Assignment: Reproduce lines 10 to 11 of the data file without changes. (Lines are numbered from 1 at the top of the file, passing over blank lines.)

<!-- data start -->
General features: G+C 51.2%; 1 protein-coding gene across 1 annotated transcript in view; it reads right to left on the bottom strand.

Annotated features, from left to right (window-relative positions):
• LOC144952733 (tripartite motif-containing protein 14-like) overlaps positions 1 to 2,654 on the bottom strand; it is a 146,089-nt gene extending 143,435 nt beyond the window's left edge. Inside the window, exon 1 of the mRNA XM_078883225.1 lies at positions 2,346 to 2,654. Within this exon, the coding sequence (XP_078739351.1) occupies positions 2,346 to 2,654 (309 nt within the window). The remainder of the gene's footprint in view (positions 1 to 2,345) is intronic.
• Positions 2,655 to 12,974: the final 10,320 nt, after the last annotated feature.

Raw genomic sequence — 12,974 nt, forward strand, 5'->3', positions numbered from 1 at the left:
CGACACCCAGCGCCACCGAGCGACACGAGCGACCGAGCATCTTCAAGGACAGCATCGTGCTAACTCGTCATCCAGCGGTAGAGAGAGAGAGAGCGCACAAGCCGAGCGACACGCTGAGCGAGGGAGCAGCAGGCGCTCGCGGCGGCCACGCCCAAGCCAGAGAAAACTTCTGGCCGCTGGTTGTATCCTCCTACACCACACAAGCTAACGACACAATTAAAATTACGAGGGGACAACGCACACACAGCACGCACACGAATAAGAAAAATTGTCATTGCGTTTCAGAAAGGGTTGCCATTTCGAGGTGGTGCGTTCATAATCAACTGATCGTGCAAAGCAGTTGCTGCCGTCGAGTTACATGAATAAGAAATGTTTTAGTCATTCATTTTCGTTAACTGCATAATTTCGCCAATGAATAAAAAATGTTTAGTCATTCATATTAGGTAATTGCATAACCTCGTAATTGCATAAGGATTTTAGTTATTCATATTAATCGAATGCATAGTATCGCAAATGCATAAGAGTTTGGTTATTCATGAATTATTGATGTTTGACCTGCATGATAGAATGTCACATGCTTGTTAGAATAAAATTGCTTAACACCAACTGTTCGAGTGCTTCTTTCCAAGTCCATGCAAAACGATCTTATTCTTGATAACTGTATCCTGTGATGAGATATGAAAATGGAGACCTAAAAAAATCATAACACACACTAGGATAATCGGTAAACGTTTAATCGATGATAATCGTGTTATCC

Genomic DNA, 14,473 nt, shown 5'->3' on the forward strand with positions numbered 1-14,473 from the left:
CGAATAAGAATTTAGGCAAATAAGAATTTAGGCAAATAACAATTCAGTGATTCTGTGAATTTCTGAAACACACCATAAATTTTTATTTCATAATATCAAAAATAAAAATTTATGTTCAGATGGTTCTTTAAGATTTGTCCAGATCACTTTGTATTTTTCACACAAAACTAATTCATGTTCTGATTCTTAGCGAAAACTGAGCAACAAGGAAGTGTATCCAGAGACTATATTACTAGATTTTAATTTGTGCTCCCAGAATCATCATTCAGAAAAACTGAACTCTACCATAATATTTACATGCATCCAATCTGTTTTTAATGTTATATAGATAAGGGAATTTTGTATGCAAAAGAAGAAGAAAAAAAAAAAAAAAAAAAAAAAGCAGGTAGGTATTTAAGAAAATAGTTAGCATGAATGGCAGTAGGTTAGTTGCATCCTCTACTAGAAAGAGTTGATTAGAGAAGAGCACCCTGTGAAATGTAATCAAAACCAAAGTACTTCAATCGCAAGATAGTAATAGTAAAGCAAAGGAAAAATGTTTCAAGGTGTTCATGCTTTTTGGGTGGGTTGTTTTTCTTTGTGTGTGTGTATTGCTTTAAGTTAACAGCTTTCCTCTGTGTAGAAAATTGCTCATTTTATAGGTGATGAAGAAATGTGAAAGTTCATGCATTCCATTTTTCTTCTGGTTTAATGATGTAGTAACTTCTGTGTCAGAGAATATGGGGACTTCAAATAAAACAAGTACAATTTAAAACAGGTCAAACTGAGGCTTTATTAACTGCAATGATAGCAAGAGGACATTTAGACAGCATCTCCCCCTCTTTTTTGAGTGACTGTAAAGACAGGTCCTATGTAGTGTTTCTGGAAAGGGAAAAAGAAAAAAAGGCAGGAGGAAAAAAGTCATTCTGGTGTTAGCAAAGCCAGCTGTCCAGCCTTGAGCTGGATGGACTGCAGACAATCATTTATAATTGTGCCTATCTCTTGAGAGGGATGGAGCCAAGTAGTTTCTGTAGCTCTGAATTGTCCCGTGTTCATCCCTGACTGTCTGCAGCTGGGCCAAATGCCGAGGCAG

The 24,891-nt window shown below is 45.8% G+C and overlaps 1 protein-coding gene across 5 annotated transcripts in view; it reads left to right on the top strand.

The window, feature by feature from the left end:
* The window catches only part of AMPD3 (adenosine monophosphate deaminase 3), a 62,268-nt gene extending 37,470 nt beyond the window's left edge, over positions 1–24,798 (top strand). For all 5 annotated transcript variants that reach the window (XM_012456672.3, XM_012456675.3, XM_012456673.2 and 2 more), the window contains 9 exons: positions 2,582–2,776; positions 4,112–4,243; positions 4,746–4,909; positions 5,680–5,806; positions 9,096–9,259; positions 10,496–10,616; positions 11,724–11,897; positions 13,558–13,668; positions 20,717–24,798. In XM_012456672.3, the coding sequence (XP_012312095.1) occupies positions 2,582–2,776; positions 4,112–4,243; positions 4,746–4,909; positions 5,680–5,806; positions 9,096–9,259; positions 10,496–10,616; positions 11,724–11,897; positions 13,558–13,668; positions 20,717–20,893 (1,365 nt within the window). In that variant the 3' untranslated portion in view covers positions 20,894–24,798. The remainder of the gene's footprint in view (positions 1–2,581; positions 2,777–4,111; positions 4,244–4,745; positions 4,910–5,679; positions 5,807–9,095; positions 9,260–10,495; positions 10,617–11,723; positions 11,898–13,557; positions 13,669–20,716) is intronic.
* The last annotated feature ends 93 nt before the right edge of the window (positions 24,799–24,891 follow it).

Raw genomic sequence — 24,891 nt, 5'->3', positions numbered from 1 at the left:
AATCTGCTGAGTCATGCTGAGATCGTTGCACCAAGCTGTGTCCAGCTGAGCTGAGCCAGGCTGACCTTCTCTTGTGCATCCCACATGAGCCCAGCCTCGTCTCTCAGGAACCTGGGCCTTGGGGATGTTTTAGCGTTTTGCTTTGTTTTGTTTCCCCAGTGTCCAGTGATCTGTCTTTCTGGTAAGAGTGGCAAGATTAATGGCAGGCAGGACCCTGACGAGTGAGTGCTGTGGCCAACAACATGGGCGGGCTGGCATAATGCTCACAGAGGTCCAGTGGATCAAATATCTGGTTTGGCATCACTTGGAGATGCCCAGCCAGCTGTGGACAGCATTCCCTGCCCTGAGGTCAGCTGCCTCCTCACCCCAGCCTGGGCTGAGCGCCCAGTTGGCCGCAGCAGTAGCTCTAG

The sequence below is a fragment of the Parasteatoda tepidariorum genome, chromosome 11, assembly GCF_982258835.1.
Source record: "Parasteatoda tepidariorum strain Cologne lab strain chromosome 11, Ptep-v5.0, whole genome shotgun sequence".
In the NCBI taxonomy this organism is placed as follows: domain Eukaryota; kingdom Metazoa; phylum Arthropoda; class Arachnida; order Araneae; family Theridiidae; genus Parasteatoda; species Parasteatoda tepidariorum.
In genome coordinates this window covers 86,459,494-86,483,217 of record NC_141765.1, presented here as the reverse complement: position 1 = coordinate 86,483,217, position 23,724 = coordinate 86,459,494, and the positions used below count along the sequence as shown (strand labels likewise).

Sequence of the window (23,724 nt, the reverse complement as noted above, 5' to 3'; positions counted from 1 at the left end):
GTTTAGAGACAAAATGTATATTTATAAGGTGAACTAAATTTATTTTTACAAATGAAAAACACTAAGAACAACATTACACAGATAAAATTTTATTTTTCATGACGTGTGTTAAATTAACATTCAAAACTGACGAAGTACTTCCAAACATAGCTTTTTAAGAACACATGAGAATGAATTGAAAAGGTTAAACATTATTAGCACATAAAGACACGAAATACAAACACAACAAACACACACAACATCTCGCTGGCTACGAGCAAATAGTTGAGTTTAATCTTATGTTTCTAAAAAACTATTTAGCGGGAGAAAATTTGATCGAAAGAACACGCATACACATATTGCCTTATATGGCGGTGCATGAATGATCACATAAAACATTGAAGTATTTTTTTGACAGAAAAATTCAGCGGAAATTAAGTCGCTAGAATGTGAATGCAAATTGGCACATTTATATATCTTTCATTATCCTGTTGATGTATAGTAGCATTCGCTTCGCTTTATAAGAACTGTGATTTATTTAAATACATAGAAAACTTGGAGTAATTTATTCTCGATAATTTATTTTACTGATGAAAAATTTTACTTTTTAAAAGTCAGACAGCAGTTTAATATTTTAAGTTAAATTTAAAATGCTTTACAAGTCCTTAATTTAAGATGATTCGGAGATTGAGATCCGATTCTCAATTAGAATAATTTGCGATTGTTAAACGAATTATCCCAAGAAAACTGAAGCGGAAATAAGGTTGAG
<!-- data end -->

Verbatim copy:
The window, feature by feature from the left end:
* The window catches only part of AMPD3 (adenosine monophosphate deaminase 3), a 62,268-nt gene extending 37,470 nt beyond the window's left edge, over positions 1–24,798 (top strand). For all 5 annotated transcript variants that reach the window (XM_012456672.3, XM_012456675.3, XM_012456673.2 and 2 more), the window contains 9 exons: positions 2,582–2,776; positions 4,112–4,243; positions 4,746–4,909; positions 5,680–5,806; positions 9,096–9,259; positions 10,496–10,616; positions 11,724–11,897; positions 13,558–13,668; positions 20,717–24,798. In XM_012456672.3, the coding sequence (XP_012312095.1) occupies positions 2,582–2,776; positions 4,112–4,243; positions 4,746–4,909; positions 5,680–5,806; positions 9,096–9,259; positions 10,496–10,616; positions 11,724–11,897; positions 13,558–13,668; positions 20,717–20,893 (1,365 nt within the window). In that variant the 3' untranslated portion in view covers positions 20,894–24,798. The remainder of the gene's footprint in view (positions 1–2,581; positions 2,777–4,111; positions 4,244–4,745; positions 4,910–5,679; positions 5,807–9,095; positions 9,260–10,495; positions 10,617–11,723; positions 11,898–13,557; positions 13,669–20,716) is intronic.